Review: Bodies Bodies Bodies

Score: B

Director: Halina Reijn

Cast: Amandla Stenberg, Maria Bakalova, Rachel Sennott, Pete Davidson

Running Time: 95 Minutes

Rated: R

One of the most common complaints about slasher movies is how stupid the attractive characters are. In Bodies Bodies Bodies, a stylish new horror-comedy, the stupidity is kind of the point. None of the potential victims is particularly bright or resourceful. Who ends up alive at the end of the night is more of a matter of sheer luck.

Amandla Stenberg (The Hate U Give) stars as Sophie, a recovering addict who brings her new girlfriend Bee (Maria Bakalova) along for a weekend rager at a remote mansion. Their arrival exacerbates tensions among the group of friends. The jealous pals include podcaster Alice (Rachel Sennott), her mysterious hook-up Greg (Lee Pace), immature David (Pete Davidson), his weepy girlfriend Emma (Chase Sui Wonders) and wild card Jordan (Myha'la Herrold). Copious drug use and verbal abuse bring their simmering rage to the surface, all during a round of the titular game (a spin on Mafia, Werewolf, etc).

When the power goes out and someone ends up dead for real, the accusations start flying. This is where the movie shifts into satirical mode, exposing the self-absorbed nature of the Gen Z survivors. The script - written by newcomer Sarah DeLappe - is absolutely relentless in mocking everyone. But it's all low-hanging fruit. There are plenty of jokes about distrusting older people, misusing "gaslighting" and being glued to cell phones. None of this particularly trenchant insight, but it is a delight to see this group use faulty logic to try to find the killer and to stay alive.

Unlike past horror-comedies like Ready or Not or You're Next, there aren't really any scares in this film. It's much more concerned with its hangout vibes and rapid-fire jokes. Even its big emotional climax feels slight, especially since it's followed by the pitch-perfect reveal of the killer. That got the biggest laugh out of me.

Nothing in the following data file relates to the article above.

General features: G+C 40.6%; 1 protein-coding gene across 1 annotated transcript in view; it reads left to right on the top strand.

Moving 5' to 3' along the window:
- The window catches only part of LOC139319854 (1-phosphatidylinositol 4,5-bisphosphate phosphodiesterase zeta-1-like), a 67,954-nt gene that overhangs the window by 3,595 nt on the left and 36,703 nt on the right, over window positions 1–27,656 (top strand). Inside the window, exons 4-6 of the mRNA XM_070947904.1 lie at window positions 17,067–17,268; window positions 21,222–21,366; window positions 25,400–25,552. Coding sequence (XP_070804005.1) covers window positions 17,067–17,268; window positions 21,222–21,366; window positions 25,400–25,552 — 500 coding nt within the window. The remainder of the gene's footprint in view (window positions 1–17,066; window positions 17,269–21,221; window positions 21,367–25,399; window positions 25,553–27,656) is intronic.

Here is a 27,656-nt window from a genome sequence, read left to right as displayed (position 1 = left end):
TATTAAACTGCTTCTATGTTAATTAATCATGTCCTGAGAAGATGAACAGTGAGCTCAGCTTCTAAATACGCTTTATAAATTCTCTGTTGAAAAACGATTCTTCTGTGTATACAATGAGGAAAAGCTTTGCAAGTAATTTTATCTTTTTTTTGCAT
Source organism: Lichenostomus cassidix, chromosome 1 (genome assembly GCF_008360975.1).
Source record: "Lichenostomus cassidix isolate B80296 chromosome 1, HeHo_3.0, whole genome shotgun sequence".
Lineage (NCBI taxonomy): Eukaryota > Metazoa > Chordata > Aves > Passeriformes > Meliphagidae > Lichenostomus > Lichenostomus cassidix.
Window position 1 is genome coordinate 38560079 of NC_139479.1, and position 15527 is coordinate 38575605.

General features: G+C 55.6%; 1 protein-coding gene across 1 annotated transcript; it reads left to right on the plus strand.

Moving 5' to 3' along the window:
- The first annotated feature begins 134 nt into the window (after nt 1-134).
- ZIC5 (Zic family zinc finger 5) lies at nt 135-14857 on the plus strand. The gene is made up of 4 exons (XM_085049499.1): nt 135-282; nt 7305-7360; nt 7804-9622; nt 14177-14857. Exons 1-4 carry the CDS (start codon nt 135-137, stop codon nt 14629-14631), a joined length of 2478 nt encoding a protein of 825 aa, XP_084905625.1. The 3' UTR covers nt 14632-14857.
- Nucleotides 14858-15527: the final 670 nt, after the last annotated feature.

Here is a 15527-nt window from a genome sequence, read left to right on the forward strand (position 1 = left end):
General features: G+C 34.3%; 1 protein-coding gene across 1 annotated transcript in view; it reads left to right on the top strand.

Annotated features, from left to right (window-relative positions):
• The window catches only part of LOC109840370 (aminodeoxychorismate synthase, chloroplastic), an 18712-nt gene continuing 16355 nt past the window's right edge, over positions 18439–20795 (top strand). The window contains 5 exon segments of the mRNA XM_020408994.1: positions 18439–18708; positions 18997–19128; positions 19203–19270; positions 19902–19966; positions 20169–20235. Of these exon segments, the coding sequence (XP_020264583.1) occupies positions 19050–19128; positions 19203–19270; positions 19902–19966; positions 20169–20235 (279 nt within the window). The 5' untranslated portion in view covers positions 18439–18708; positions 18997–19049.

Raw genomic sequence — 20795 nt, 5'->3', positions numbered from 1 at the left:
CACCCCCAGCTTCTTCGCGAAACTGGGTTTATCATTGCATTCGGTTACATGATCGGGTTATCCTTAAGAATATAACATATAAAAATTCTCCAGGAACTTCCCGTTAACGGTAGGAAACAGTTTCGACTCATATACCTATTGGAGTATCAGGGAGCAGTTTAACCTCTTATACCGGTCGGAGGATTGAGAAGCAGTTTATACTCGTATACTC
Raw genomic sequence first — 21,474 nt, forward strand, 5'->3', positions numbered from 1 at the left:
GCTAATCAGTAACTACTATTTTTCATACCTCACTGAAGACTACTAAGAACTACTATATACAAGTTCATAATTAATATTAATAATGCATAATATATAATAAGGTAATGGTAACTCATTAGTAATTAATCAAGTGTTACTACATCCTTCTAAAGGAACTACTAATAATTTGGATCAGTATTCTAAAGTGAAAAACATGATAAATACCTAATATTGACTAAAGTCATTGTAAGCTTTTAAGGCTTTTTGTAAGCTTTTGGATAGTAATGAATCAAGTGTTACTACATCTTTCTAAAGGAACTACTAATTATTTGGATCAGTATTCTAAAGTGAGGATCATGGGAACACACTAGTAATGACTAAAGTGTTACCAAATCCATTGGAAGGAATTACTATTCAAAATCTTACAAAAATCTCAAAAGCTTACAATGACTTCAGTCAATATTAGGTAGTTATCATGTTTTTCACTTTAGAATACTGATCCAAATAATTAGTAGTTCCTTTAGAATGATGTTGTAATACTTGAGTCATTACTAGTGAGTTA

Bodies Bodies Bodies is a great crowd movie, which adds to its charms. Even if its satire isn't as sharp as the killer's weapon, you're still bound to have a good time.


About Kip Mooney

Kip Mooney
Like many film critics born during and after the 1980s, my hero is Roger Ebert. The man was already the best critic in the nation when he won the Pulitzer in 1975, but his indomitable spirit during and after his recent battle with cancer keeps me coming back to read not only his reviews but his insightful commentary on the everyday. But enough about a guy you know a lot about. I knew I was going to be a film critic—some would say a snob—in middle school, when I had to voraciously defend my position that The Royal Tenenbaums was only a million times better than Adam Sandler’s remake of Mr. Deeds. From then on, I would seek out Wes Anderson’s films and avoid Sandler’s like the plague. Still, I like to think of myself as a populist, and I’ll be just as likely to see the next superhero movie as the next Sundance sensation. The thing I most deplore in a movie is laziness. I’d much rather see movies with big ambitions try and fail than movies with no ambitions succeed at simply existing. I’m also a big advocate of fun-bad movies like The Room and most of Nicolas Cage’s work. In the past, I’ve written for The Dallas Morning News and the North Texas Daily, which I edited for a semester. I also contributed to Dallas-based Pegasus News, which in the circle of life, is now part of The Dallas Morning News, where I got my big break in 2007. Eventually, I’d love to write and talk about film full-time, but until that’s a viable career option, I work as an auditor for Wells Fargo. I hope to one day meet my hero, go to the Toronto International Film Festival, and compete on Jeopardy. Until then, I’m excited to share my love of film with you.